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Question: How do I prepare the irrigation system?
Good morning ; if possible I would need information. I'm trying to build a small underground irrigation system in my garden. There are 4 fruit plants (fig + 2 peaches + 1 plum), a dozen blueberry seedlings + a couple of kiwis and a small vegetable garden (tomatoes and salad) . The intention would be to manage the watering through a programming system but I wanted to have clear some basic notions ... then we come to the questions: 1- How often will I have to plan the watering of the aforementioned plants / garden? 2- Which 'best' watering technique for the various types? 3 - you will have to lay 3 different types of pipes (then multi-zone programmer / stations), assuming that blueberries and kiwis will have to be bathed with a certain frequency, different, I think, from peach / fig, and likewise for tomatoes or ci Are they gearboxes and / or other so as to 'exploit' a single stanchion tube and therefore buy a single station programmer?
Programmable irrigation system: Answer: the irrigation system
an irrigation system can include a single supporting tube, which connects different tubes, which reach different areas of the garden, each of which may have a personal solenoid valve, which programs the passage of water in that given area; in this way it can irrigate the garden with a certain type of pipes or regulators, the blueberries with another type of pipes or regulators.
The best way to be able to water the plants he has indicated is to consider the garden divided into different zones, in each of which there is a different plant; in this way you will have to arrange the irrigation system so that the sprinkler chosen for a given area goes to water only and exclusively that area. In addition to this, you must choose similar types of sprinklers for each individual area.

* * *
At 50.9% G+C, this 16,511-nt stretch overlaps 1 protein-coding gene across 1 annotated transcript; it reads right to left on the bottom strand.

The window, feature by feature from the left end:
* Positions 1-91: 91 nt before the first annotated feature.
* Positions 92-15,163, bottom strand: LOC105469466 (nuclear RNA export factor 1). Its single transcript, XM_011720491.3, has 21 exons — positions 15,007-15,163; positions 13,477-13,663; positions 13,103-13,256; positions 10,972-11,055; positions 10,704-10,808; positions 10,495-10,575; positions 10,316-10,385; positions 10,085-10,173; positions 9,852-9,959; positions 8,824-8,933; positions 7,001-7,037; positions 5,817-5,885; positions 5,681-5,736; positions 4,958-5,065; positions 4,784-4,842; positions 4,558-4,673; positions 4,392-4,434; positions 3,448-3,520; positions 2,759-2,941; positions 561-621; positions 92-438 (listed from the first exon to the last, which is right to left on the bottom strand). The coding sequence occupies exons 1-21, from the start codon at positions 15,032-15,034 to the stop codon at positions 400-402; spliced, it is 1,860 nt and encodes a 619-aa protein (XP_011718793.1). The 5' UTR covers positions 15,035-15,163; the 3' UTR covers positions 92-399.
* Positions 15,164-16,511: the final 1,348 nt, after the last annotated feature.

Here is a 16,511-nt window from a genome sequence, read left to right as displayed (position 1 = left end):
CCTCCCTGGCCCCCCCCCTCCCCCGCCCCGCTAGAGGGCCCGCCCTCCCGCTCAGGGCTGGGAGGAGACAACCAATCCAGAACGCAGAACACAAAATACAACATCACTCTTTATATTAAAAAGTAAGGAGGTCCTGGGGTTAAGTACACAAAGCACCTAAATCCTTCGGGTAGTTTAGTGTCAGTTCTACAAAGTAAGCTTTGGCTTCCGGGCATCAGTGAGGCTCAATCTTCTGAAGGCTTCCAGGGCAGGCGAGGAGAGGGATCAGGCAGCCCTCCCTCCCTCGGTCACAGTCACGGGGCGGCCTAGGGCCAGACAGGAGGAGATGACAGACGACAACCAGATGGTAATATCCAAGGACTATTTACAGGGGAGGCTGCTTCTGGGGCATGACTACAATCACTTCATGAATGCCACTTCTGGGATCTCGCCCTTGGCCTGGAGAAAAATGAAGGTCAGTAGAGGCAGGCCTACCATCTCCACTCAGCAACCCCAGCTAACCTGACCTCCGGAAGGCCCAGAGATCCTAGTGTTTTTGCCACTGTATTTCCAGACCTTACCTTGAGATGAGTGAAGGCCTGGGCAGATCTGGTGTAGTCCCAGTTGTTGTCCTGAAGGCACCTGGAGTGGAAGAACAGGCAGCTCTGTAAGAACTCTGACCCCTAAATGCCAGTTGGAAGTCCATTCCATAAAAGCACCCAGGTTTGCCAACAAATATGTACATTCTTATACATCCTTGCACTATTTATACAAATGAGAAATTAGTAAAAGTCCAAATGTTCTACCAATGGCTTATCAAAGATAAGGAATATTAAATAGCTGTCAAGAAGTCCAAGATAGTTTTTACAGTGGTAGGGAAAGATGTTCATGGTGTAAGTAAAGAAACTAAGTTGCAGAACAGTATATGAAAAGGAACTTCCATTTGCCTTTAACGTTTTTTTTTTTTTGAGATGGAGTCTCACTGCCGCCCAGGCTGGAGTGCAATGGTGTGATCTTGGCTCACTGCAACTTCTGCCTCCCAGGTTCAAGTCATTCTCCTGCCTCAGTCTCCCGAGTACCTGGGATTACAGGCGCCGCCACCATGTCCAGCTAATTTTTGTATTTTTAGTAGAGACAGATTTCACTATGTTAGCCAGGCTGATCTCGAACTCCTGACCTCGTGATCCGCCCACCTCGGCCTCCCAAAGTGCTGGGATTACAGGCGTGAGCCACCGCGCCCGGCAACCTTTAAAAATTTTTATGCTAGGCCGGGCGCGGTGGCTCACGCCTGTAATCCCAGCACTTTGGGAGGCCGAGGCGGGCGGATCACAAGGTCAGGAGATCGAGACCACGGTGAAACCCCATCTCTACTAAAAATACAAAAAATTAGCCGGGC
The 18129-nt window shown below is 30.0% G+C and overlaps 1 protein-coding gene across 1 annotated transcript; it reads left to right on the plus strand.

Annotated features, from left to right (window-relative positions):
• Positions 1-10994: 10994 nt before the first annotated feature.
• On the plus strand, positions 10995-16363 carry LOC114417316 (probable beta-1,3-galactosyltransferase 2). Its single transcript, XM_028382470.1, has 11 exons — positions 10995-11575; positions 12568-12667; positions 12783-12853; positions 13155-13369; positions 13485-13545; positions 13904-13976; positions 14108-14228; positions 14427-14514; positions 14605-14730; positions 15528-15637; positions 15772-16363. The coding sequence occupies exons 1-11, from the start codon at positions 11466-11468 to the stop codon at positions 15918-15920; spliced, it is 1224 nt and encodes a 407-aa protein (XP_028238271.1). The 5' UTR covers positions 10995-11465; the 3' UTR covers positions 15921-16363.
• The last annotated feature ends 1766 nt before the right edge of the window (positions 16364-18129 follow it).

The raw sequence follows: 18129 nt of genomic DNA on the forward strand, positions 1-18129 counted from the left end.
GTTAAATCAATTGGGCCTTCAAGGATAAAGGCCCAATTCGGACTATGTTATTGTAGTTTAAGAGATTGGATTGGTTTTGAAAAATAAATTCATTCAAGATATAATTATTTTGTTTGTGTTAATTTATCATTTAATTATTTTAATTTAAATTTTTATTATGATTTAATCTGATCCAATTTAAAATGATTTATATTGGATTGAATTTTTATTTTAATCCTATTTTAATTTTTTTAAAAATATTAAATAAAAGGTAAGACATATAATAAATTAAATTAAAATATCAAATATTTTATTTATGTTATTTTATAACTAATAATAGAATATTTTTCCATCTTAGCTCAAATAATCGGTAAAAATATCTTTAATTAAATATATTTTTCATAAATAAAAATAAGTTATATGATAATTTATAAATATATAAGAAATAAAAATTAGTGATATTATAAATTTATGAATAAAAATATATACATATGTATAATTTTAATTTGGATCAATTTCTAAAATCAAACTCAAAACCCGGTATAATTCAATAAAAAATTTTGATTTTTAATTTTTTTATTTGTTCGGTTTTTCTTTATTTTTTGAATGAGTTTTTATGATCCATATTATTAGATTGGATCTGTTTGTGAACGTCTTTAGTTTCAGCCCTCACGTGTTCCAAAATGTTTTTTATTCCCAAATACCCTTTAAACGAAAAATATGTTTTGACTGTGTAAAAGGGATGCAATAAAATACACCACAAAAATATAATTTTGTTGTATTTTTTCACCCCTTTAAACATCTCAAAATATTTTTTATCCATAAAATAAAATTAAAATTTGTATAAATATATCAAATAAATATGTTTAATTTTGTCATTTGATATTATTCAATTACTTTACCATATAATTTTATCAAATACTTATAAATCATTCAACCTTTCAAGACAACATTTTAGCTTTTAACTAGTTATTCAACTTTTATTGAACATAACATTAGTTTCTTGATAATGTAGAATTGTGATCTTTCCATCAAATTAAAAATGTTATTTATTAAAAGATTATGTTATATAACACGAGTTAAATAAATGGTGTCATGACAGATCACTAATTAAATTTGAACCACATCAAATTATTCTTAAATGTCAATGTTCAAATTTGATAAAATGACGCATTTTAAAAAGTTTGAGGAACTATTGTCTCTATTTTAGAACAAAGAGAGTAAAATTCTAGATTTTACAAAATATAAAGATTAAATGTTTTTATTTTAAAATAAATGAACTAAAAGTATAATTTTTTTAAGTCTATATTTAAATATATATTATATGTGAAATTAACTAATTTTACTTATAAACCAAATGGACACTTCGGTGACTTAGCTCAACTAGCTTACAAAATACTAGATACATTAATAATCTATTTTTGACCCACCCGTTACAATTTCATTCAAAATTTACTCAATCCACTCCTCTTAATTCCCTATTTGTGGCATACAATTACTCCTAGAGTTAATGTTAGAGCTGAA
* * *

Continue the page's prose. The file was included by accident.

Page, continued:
For example, you will need to check that the dripline is only in the garden area, and that instead a semi-circular spray static sprinkler only water the blueberries; in any case, however, the valve that controls the dripline will only have to control the dripline, and not other irrigation tools; while the valve that governs the static sprinklers must govern only static sprinklers. This is because each type of sprinkler has different operating times and supplies different quantities of water per minute, and a single solenoid valve instead supplies the same water, for the same period of time, to all sprinklers of the circuit to which it belongs.
In your case, I think it would be useful to have an irrigation system for the vegetable garden and one for the blueberries, because the garden plants need regular watering, and the blueberries love a fresh and moist soil.
Kiwis and fruit plants, on the other hand, once they are well stabilized, need watering only in the event of prolonged drought, and not daily or a short distance of time; therefore in the case of fruit plants it can install an area of the irrigation system that goes to water these plants, but without planning the irrigations: it can simply activate the solenoid valve in the area of the fruit plants when it considers that the soil is excessively dry.
If the fruit plants are on the sides of a lawn, they can instead build an area of the plant that waters the lawn, and the fruit plants will have excess water from the lawn.
The blueberries are watered regularly, keeping the soil fairly humid, but avoiding drenching it excessively; the vegetable garden is watered depending on what we want to put: the salad is often watered, the tomatoes a little less, and without hitting the leaves.
Clear that the program of its irrigation system will have to follow the seasons and will have to be modified accordingly: in summer daily watering, in spring weekly watering (to be suspended in case of rain), in winter no watering.